How to Identify Wild Geraniums

Updated February 21, 2017

The wild geranium (Geranium maculatum L.) is a common flowering perennial plant that is native to the United States. Also known as spotted geranium and cranesbill, it grows in 35 states, including all those of the eastern half of the country with the exception of Florida. Wild geranium is a showy plant, with large flowers and easily identifiable leaves. This makes differentiating it from other wild flowers a simple process.

Look for a plant with pink or lavender five-petal flowers 1.5 inches in width.

Hold the measuring tape against the plant and measure the height. Wild geraniums stand between 1 and 3 feet tall.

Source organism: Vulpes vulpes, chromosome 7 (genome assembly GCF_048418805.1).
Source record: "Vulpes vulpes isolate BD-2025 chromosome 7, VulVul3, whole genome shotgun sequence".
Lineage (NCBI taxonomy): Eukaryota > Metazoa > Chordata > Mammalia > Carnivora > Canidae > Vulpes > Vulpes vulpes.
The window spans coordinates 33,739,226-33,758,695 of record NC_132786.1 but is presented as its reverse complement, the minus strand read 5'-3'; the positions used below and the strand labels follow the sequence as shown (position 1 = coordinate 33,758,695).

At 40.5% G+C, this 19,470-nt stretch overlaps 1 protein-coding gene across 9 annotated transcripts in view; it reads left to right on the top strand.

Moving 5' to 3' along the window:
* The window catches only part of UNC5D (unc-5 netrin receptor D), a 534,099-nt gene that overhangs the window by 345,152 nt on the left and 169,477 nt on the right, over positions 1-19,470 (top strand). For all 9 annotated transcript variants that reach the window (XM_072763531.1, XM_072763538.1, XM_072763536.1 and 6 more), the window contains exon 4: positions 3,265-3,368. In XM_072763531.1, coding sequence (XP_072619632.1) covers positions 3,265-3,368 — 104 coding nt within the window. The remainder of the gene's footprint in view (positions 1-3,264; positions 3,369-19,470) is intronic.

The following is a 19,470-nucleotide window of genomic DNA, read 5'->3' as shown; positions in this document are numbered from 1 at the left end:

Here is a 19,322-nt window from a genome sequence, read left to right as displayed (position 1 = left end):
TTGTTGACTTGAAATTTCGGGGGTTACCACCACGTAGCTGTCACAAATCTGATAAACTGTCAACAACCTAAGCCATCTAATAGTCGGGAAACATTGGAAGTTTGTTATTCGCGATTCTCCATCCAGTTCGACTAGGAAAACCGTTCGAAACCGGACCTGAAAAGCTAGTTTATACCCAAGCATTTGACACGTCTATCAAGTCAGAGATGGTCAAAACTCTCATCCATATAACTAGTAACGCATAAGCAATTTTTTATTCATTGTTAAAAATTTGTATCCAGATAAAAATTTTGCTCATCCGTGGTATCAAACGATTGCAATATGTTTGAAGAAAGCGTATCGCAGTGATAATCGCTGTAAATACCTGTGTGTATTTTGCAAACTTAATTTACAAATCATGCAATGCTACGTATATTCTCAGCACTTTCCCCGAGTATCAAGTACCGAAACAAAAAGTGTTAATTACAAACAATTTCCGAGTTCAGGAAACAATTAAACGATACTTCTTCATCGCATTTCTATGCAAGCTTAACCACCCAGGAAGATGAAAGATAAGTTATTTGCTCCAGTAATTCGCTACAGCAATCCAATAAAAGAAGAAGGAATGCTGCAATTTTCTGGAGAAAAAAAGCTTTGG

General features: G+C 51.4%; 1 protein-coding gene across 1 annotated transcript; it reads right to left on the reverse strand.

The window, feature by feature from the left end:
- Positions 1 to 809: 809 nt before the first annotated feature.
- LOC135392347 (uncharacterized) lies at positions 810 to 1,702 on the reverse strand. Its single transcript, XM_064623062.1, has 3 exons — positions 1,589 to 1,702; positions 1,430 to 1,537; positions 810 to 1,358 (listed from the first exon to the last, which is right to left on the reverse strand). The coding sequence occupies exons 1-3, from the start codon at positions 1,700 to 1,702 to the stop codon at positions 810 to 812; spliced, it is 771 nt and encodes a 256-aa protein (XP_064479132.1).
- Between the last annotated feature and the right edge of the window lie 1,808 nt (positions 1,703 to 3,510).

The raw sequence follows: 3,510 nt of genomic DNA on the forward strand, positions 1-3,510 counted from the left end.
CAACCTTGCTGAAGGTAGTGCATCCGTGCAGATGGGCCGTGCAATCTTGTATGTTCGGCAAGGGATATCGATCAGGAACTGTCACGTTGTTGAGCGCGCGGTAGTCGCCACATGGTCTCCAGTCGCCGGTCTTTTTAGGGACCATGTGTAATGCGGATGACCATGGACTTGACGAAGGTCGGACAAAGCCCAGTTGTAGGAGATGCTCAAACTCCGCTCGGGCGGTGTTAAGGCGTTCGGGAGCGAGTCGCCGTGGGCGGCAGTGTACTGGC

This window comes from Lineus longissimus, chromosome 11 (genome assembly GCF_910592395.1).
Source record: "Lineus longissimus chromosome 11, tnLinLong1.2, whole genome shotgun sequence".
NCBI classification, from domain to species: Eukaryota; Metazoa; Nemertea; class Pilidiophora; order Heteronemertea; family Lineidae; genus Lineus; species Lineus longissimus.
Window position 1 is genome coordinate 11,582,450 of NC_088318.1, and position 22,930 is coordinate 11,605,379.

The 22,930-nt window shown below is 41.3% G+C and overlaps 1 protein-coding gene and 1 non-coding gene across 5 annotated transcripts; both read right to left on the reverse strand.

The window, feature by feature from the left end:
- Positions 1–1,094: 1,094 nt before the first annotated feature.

Look at the leaves and count the lobes. Wild geraniums have five-lobe leaves that are pointy and resemble palm leaves. Measure the leaves. They are usually between 2 and 5 inches long.

Pull your finger across the leaf surface. Wild geranium leaves have fine white hairs that you should feel with your fingers.

Examine the flower stem, just below the blossom. You should see thick hairs and three-lobe leaves just below the flower. If the plant meets all these criteria, it is a wild geranium.

Things You'll Need

  • Measuring tape
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About the Author

Based in Richmond, Va., Dawn Gibbs writes about topics such as history, fashion, literature, crafts, alternative medicine and healthy living. Her work has appeared on and several style websites. Gibbs holds a Bachelor of Arts in history from Virginia Commonwealth University.